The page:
Taking a cue from dynamic tech-infused wars such as Armenia-Azerbaijan and Russia-Ukraine in the contemporary world, India has taken delivery of an Israeli-origin, India-made surveillance drone from the Indian manufacturer Adani Defense and Aerospace to boost its drone warfare capabilities.
At an event on January 10 in Hyderabad, a primary arms manufacturing hub in southern India, Indian Navy chief Admiral R. Hari Kumar flagged off the delivery of the Hermes UAV, rechristened as Dhristi-10 Starliner, an advanced intelligence, surveillance, and reconnaissance (ISR) platform with 36 hours of endurance and 450 kg payload capacity. Dhristi in Sanskrit means “Vision.”
The only all-weather military platform with NATO’s STANAG 4671 (standardized agreement 4671) certification for the UAV system’s airworthiness can fly in segregated and unsegregated airspace. The UAV will now be taken from Hyderabad to Porbandar to be inducted into naval maritime operations, Adani Defense and Aerospace said in a statement.
“The Drishti-10 — true to its name — has ‘seen’ the light of the day in just ’10 months’ post conclusion of the contract, Admiral Harikumar said at the ceremony, adding that this delivery of the sophisticated platform was achieved, despite challenges posed by your industry partner’s (Israel’s Elbit Systems) preoccupations due to the ongoing conflict in West Asia, an euphemism for the Israel-Hamas conflict.
“The importance of autonomous systems in the rapidly evolving and dynamic tech-infused wars of the contemporary world needs no emphasis. Sitting in our homes, we witness their disproportionate impact on the ongoing conflicts in Europe and West Asia. Further, the recent incidents in the Northern Arabian Sea amply demonstrate the challenges posed by such systems when they fall into the hands of non-state actors and terrorists,” the Admiral said, also referring to the recent drone attack on a cargo vessel just over 200 nautical miles off India’s western coast in the Arabian Sea.
Admiral Hari Kumar also noted that autonomous systems were becoming a preferred choice in the ‘Order of Battle’ for nations across the globe. “Both our immediate neighbors (Pakistan and China) collectively hold a massive inventory of UAVs. Therefore, it is only prudent that we, as a nation and as armed forces, continue to harness our resident expertise in this domain by remaining agile, adaptable, and ahead of the curve.”
The Indian Navy, he said, has been operating UAVs for over two decades now. However, the development of Drishti symbolized the Indian Navy’s ‘Vision’ to be a self-reliant and ‘Future-Proof’ force. “Our commitment to the indigenization of such sophisticated and niche platforms also cements our stature as a trailblazer amongst the Armed Forces in adopting and integrating pole-vaulting technologies.”
With state-of-the-art sensors, enhanced endurance, advanced communication capabilities as well as new-age technologies like Automatic Take Off and Landing (ATOL), Drishti would be a potent force multiplier, adding capability and credibility in undertaking Intelligence, Surveillance, and Reconnaissance (ISR) across the Indian Ocean Region. Additionally, the versatility and flexibility offered through modularity and mobility of ground support equipment would enable the Indian Navy to operate Drishti from naval air stations across India.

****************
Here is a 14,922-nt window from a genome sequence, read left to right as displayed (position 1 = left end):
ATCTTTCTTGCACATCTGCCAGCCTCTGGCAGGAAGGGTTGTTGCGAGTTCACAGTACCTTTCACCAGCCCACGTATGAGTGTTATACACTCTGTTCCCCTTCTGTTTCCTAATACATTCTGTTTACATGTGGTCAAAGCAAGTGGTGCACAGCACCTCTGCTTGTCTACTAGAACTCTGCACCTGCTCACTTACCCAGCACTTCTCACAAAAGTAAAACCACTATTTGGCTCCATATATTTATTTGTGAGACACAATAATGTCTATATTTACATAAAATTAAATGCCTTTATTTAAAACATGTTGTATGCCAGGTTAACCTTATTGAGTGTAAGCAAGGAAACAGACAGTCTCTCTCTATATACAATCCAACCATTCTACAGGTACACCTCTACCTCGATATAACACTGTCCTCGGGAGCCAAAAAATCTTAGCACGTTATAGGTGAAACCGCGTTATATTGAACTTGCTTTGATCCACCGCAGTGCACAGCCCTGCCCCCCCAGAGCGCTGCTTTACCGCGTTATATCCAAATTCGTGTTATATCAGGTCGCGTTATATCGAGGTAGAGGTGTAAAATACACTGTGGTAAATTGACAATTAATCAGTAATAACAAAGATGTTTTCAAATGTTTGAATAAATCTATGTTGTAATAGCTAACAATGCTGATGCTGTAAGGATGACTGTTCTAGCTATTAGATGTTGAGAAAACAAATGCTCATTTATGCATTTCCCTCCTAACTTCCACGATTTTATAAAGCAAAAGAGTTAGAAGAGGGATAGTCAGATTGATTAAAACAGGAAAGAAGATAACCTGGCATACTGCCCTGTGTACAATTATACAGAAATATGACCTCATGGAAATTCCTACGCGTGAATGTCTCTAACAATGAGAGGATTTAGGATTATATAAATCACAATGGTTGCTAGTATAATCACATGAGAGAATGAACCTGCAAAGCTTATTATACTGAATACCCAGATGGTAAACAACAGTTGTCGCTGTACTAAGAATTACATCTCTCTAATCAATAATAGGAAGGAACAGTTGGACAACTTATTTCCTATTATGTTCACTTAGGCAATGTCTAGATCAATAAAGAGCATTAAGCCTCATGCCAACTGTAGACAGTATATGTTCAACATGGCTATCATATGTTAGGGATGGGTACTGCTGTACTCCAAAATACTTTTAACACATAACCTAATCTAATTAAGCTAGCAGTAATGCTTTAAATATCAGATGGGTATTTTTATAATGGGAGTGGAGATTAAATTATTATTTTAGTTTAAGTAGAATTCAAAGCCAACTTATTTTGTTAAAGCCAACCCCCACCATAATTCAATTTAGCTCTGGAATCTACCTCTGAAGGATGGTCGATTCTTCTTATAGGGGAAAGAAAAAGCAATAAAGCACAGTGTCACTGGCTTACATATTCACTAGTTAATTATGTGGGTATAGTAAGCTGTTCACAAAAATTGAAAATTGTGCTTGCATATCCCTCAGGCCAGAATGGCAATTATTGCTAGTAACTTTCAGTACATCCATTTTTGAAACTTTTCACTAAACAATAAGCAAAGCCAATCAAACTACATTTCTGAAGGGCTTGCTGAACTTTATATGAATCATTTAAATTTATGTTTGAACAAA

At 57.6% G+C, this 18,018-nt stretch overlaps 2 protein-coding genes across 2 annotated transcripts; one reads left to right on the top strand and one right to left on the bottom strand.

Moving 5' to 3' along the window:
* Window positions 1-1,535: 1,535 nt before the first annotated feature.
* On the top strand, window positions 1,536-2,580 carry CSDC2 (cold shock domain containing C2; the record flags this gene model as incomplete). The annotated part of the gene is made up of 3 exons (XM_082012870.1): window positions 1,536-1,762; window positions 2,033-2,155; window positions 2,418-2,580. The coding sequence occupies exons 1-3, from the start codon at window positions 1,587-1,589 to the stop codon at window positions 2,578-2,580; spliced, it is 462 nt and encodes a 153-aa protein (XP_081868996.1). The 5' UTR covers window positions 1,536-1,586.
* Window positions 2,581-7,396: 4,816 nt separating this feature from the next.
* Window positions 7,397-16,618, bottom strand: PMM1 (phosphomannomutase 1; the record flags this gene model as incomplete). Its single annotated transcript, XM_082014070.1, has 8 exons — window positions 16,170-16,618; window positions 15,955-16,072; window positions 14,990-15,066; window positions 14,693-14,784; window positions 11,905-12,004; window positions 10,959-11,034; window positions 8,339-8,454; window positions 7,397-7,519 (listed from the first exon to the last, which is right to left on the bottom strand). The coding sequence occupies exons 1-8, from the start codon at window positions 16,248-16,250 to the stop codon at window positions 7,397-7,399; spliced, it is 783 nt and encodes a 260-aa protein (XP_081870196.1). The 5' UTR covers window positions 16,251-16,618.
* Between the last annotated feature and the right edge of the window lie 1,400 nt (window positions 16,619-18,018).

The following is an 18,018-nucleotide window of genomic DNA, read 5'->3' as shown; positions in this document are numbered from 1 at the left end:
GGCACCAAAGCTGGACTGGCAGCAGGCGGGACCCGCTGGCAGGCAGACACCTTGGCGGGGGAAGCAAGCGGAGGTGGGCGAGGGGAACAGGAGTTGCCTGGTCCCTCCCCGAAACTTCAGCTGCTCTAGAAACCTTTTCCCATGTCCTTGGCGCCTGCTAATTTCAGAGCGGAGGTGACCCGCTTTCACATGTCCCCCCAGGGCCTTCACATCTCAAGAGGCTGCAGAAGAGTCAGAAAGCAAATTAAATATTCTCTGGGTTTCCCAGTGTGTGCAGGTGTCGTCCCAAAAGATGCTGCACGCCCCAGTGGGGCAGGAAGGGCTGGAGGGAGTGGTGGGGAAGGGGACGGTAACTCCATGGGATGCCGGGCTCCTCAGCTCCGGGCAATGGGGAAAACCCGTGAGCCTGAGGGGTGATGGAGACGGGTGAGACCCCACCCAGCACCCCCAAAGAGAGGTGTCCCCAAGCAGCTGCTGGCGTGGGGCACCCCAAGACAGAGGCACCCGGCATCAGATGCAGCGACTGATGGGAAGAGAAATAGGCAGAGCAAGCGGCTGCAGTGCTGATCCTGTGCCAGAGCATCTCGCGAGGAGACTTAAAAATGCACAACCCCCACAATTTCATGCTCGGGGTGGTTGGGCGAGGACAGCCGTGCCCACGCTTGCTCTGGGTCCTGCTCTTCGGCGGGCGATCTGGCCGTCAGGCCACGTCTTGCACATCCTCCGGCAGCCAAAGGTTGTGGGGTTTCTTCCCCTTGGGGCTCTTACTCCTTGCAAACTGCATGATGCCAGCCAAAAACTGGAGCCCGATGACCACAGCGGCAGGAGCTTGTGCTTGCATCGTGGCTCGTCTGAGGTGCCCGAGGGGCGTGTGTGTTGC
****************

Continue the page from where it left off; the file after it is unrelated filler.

“Once fully developed, Drishti would play a pivotal role in shaping the future naval operations towards safeguarding India’s national maritime interests in the Indian Ocean and ensuring maritime security in collaboration with India’s friends and partners in this region,” the Admiral said.
Along with the Indian Navy, the Indian Army’s Aviation Wing will receive two of the Medium Altitude Long Endurance (MALE) Hermes 900 Starliner Remotely Piloted Aircraft Systems (RPAS), which Adani Defense and Aerospace is manufacturing at its Hyderabad production facility. The acquisition is part of an emergency procurement for both the army and the navy, according to Indian Ministry of Defense officials, who requested not to be named.
On March 7, 2023, Elbit Systems announced that it would soon fulfill the 120th order for the Hermes 900 RPAS, and the Indian orders could be part of this announcement, Janes speculated then. On its website, Elbit Systems describes the StarLiner as a derivative of the Hermes 900. The company said that the StarLiner can carry and operate multiple sensors simultaneously.
Elbit Systems also described the StarLiner as a heavy-fuel, engine-powered MALE UAS optimized for operation in civil environments and adverse weather conditions. The drone’s payload options include laser designators or markers, the SkEye wide area persistent video surveillance system, the SPECTRO XR multispectral electro-optic (EO) payload, L3Harris Wescam MX-15/-20 EO imagers, Rafael VisionMapʼs MIST G dual-spectral airborne mapping and surveillance system, Ground Moving Target Indicator (GMTI)/maritime patrol/search-and-rescue (SAR) radars, and electronic warfare (EW) systems.
- NC Bipindra is a 30-year veteran in journalism specializing in strategic affairs, geopolitics, aerospace, defense, and diplomacy. He has written extensively for the Times of India, New Indian Express, Press Trust of India, and Bloomberg News. He can be reached at ncbipindra (at) gmail.com
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